Possibly Sicily. Early 19th Century.


Height: 49 1/4" (125 cm)
Diameter: 24 7/8" (63 cm).

Of gilded and polychrome wood and pastiglia. The flared lower part set with panels of winged putti. Above is a series of arched sections, each set with a nubian mask with exotic headdress, scrolling candle arms issue from in between each of the sections. The baluster stem with vasiform section decorated with acanthus leaves and looping swags is topped by four scrolling arms candle holders and naturalistic flowers. The circular tapering stem terminating in a regular block set with paterae with inverted finial above. Some redundant original drill holes, apparently never used to contain flower stems. Minor restorations in line with age and use. Formerly electrified.

This most unusual chandelier is modeled in the Italian medium known as pastiglia. Various recipes for the material were used in Italy from the 14th century onward, but typical ingredients in the aggregate mixture included lime, sand, whiting, egg white and vinegar, sometimes with animal hair added as a binder.

In Renaissance Italy pastiglia was much prized for the decoration of caskets, where it was often left undecorated in its natural white color to resemble ivory. An exquisite casket made in this technique for Cardinal Bernardo Cles, and bearing his arms, can be dated to the 1530’s, and is today in the Victoria & Albert Museum.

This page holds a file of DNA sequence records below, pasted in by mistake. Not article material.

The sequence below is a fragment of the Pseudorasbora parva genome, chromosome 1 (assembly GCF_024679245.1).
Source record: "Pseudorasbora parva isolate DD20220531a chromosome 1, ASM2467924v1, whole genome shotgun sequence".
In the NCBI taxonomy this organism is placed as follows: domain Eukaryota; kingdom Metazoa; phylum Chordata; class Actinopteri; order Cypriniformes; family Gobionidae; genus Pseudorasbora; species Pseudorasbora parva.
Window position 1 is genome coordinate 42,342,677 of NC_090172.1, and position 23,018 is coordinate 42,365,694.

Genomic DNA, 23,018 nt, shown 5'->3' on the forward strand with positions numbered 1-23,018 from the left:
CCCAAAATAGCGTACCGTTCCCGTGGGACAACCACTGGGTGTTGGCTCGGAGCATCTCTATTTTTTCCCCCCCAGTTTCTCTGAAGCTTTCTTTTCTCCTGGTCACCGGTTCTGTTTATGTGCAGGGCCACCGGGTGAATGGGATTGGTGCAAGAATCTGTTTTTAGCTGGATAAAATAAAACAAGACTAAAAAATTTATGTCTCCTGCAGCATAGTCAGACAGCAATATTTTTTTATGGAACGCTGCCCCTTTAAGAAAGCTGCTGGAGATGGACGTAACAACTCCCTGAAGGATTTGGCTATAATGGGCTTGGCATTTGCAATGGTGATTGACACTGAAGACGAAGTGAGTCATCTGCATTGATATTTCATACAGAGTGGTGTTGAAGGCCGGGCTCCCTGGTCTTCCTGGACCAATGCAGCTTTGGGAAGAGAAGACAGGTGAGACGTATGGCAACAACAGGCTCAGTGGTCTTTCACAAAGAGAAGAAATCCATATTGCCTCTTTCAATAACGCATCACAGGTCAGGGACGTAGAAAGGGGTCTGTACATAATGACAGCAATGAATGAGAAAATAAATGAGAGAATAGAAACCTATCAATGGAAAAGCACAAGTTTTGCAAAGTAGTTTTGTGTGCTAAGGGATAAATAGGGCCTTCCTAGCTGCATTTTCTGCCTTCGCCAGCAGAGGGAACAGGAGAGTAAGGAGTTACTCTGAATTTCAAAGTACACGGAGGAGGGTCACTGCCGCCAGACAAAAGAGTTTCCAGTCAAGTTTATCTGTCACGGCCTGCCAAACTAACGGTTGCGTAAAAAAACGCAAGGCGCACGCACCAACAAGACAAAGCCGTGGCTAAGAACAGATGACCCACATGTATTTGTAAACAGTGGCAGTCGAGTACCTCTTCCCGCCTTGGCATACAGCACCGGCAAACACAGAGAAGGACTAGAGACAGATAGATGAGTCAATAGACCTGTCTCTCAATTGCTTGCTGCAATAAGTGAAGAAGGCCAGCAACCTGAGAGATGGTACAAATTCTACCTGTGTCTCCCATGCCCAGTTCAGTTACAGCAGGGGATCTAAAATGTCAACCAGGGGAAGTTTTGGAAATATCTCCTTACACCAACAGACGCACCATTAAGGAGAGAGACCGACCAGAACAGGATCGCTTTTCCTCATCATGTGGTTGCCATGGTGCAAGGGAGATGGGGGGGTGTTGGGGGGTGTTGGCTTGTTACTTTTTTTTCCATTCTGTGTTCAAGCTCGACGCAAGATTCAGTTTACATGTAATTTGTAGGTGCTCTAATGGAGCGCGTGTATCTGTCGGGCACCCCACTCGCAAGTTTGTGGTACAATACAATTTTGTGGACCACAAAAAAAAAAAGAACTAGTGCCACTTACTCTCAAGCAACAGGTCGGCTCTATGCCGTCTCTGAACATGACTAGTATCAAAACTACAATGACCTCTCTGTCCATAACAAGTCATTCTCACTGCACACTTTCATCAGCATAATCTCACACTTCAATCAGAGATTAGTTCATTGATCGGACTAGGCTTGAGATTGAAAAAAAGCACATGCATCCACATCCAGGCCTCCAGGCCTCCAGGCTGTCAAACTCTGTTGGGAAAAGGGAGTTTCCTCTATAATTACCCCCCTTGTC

The present chandelier is decorated with an eclectic sculptural mixture of motifs, including beturbaned Nubian masks, winged putti, classical vases and naturalistic flowers. It appears to be unique as it does not rely on any previous known lighting prototypes, and was probably conceived for an integrated interior scheme of a highly fantastical nature, possibly a garden pavilion.

The coloration is also a remarkable feature of the piece, as the flowerheads are applied with an opaque tinted glaze over a white ground, which provides a shimmering quality when the candles are lit. This type of colored glaze may give a clue to the region the chandelier was made, as early nineteenth century pieces made in Sicily employed this unusual technique, such as a three-piece suite “à la Turque” sold by Semenzato Casa D’Aste, Venice, 24 September 2000, Lot 379.

Full research report available on request.